After a couple of nights in Tehran, my decision is clear: I will go back to Azerbaijan and take the ferry. It is the cheapest option and will also allow me to visit Kazakhstan, which I was not sure if I could visit otherwise (maybe after the Pamirs).

The hostel staff helps me book the ticket (again, it is unclear if/when/how the bicycle goes on the bus) and the next night I find myself at the bus station (more precisely the West bus terminal) to catch the 22:30 to Astara.

I'm early enough and the bus isn't there yet, but I need the 30 minutes I have anyways to change my booking confirmation into the actual ticket (where is the ticket office!?) and find the right spot from where the bus is supposed to leave.

When the bus arrives, I just have to take the front wheel and saddle off and the bike fits right into the storage compartment next to the rest of the luggage.

The seat booked is not the best one: the last row has limited recline, but it is still more comfortable than traveling economy in an air plane.

A bag with snacks is brought and shortly after the bus is on the way.

"Sorry no money!"

About 30 minutes into the trip, a guy walks up to my seat and through his gestures I understand he is asking for money for the bicycle transport. Is he the co-driver? A service person? I have no idea.

I pretend not to understand and when he asks another passenger to translate, I tell them that I do not have the 500.000 IRR asked for: after all, I should be in Azerbaijan in a couple of hours.

The man does not come back and around 07:00 I'm being dropped onto the street in Astara--there seems to be no bus station at all.

Iran: a resume

By accounts of other travelers, I had a certain expectation from Iran. The people were supposedly well-educated, the country more advanced than Turkey in some aspects. Suffering from the regime, for sure, yet welcoming and hospitable.

After 59 nights (the second longest time I've stayed in a country so far) I can mostly confirm that image.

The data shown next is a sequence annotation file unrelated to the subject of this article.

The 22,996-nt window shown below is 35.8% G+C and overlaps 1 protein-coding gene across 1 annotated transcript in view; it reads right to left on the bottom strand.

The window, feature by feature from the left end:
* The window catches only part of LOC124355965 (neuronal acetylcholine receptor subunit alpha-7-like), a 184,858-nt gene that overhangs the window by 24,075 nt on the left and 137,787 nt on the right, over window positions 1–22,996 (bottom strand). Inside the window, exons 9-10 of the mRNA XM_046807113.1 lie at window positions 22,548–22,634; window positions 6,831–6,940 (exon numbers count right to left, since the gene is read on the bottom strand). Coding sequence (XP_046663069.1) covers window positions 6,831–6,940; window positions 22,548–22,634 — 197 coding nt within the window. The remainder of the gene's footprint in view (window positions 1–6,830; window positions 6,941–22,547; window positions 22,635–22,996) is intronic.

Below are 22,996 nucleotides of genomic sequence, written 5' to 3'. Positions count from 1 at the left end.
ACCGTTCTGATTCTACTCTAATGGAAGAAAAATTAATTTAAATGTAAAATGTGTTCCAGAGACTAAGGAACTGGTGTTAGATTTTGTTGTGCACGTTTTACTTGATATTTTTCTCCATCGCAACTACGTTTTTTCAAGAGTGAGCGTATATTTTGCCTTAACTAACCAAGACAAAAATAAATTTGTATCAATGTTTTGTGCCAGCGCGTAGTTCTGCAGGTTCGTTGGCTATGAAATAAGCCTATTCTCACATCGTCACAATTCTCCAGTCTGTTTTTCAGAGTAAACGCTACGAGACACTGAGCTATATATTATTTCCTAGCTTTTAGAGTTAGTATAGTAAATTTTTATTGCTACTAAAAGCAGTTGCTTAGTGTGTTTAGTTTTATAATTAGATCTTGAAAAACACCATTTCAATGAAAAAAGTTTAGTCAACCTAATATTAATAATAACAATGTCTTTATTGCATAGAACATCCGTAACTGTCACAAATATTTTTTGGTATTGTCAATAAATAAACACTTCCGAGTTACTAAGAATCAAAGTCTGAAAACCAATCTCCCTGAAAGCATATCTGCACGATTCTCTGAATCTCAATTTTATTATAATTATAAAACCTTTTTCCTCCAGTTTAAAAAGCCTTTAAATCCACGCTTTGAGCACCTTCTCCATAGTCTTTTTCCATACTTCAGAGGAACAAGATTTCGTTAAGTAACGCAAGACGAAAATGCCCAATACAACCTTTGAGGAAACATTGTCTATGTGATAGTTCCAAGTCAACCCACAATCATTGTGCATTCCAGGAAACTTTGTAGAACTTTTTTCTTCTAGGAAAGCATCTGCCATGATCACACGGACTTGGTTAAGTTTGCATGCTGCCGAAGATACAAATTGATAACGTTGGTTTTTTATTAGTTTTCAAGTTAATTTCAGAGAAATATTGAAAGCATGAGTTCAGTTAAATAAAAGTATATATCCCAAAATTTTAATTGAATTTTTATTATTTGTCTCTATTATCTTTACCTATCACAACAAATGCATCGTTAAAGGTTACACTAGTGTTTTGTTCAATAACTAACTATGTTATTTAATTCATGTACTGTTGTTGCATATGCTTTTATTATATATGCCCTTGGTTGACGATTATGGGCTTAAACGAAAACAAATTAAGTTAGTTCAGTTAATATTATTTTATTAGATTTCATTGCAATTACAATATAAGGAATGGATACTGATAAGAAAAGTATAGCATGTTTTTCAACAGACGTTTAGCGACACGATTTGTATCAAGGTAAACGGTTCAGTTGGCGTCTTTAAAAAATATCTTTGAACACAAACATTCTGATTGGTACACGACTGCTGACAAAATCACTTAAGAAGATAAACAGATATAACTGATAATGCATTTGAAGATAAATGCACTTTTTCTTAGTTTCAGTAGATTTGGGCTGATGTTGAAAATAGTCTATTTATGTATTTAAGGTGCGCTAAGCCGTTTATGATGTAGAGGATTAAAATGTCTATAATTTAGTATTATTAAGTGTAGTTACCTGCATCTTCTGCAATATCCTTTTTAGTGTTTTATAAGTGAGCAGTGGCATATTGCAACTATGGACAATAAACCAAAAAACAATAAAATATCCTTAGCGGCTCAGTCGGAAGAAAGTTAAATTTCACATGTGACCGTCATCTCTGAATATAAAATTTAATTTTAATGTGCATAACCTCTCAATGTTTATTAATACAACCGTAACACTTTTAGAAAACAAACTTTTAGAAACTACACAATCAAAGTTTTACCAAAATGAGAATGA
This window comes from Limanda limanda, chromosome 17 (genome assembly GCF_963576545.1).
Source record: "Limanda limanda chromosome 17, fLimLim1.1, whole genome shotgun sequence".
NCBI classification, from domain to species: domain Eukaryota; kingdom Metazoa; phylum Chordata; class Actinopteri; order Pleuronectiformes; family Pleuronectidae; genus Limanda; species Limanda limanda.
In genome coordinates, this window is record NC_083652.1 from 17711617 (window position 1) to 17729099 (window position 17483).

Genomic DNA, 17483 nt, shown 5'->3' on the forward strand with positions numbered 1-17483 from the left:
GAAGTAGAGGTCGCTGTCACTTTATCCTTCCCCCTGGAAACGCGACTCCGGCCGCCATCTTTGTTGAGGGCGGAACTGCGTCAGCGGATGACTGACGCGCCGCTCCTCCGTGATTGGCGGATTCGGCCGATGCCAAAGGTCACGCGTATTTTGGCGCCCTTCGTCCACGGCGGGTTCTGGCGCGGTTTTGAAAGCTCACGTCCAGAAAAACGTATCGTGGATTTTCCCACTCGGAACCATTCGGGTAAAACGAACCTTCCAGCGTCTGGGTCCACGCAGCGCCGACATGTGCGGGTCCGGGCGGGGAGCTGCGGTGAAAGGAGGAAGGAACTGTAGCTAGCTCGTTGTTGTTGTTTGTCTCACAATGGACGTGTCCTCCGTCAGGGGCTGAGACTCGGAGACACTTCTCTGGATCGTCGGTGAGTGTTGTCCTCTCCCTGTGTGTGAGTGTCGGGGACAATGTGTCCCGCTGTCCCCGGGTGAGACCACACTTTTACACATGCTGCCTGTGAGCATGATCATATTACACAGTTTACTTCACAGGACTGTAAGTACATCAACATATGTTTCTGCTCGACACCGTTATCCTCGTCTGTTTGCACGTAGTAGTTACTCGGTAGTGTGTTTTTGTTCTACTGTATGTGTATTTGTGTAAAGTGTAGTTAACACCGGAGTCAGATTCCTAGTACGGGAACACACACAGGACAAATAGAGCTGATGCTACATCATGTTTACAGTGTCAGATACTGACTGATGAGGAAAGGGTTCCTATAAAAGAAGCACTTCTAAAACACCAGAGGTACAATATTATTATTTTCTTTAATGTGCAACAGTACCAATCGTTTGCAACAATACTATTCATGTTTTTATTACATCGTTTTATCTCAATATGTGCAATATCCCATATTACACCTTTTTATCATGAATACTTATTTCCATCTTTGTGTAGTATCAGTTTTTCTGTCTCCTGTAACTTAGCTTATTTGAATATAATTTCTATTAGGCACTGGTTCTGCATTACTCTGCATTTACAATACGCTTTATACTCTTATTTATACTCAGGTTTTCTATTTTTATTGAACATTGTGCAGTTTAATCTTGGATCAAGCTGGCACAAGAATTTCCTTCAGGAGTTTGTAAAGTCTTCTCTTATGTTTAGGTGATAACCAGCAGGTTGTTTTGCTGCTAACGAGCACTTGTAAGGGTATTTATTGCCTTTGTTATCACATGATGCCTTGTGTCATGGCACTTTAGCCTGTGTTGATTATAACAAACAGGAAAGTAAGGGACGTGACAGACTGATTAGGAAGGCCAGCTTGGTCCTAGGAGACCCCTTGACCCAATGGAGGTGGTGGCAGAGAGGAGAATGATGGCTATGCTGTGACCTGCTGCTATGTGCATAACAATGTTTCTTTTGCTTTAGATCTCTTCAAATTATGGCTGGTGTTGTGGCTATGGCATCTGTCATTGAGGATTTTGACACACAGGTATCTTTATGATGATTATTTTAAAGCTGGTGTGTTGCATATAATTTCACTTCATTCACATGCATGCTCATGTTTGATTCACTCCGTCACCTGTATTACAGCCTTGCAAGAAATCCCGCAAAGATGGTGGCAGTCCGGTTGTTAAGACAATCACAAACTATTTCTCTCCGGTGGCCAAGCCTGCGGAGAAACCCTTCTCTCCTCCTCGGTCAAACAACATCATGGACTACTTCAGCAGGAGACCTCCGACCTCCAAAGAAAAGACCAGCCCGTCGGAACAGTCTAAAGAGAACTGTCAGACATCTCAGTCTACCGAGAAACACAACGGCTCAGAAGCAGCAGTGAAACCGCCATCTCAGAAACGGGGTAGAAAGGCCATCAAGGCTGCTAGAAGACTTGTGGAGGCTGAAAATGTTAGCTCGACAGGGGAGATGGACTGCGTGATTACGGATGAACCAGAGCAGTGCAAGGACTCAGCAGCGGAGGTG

I've spent lots of hours on the road, next to trucks. And it was often enough those truck or pickup drivers showing the best of Iranian culture. Countless times have I been greeted by friendly honks, stopped for a chat, given fruit, tea, candy, invited for a lift or to share a meal.

When stopping to seek shade somewhere it doesn't take take long until another car stops and someone approaches you and asks if you're okay or need anything. Often enough those brief encounters end with an exchange of phone numbers and some follow-up messages: "Are you okay?", "Where are you now?"

Iranians are generally curious and despite their restrictive government which regulates foreigner/local interactions (e.g. by blocking hospitality websites such as couchsurfing and warmshowers) do not shy away from inviting travelers to their homes.

On the downside, "tourist prices" do exists and more than once I've paid double the regular price in smaller shops, especially at the beginning of my stay in the country (the currency is not really easy to deal with!!). Thankfully that still seems to be an exception but with increasing tourism I fear it will just gain more and more popularity, even more so since the Iranian Rial had lost about 60-70% of it's value compared to last year.

On the other hand if I had to pay double or triple the price, some things would not have been worth it to be honest. Almost everything is of lesser quality than in other countries and hygiene standards are quite poor.

Also, I haven't heard a single Iranian speaking favorable about their government: "Iran is a good country, but our administration is shit!" is the tenor heard from fruit sellers and doctors alike.

I've had overwhelmingly good experiences. Sure, some people may come off quite pushy and demanding in their attitude, and that may get a bit tiresome with time.

But while a cyclist friend of mine got "robbed" in Iran on the road (a rookie mistake to be honest, showing their dollars to "curious" Iranians on the roadside who promptly grabbed them and ran away...) and others were cursed at and forced into paying bribes by unfriendly bus drivers, I had no experiences like this during my 2 month stay. And for this I want to say:

Thank you, people of Iran!

Last but not least, an honorable mention is also in order for the excellent staff and owners of hostels all over Iran, without who's help I couldn't have survived during Ramadan.

Most of all:

  • Heritage hostel, Tehran
  • Mahbibi hostel, Isfahan
  • Silkroad hotel, Yazd
  • Negaar guest house, Varzaneh
  • Sohrab Traditional hostel, Shiraz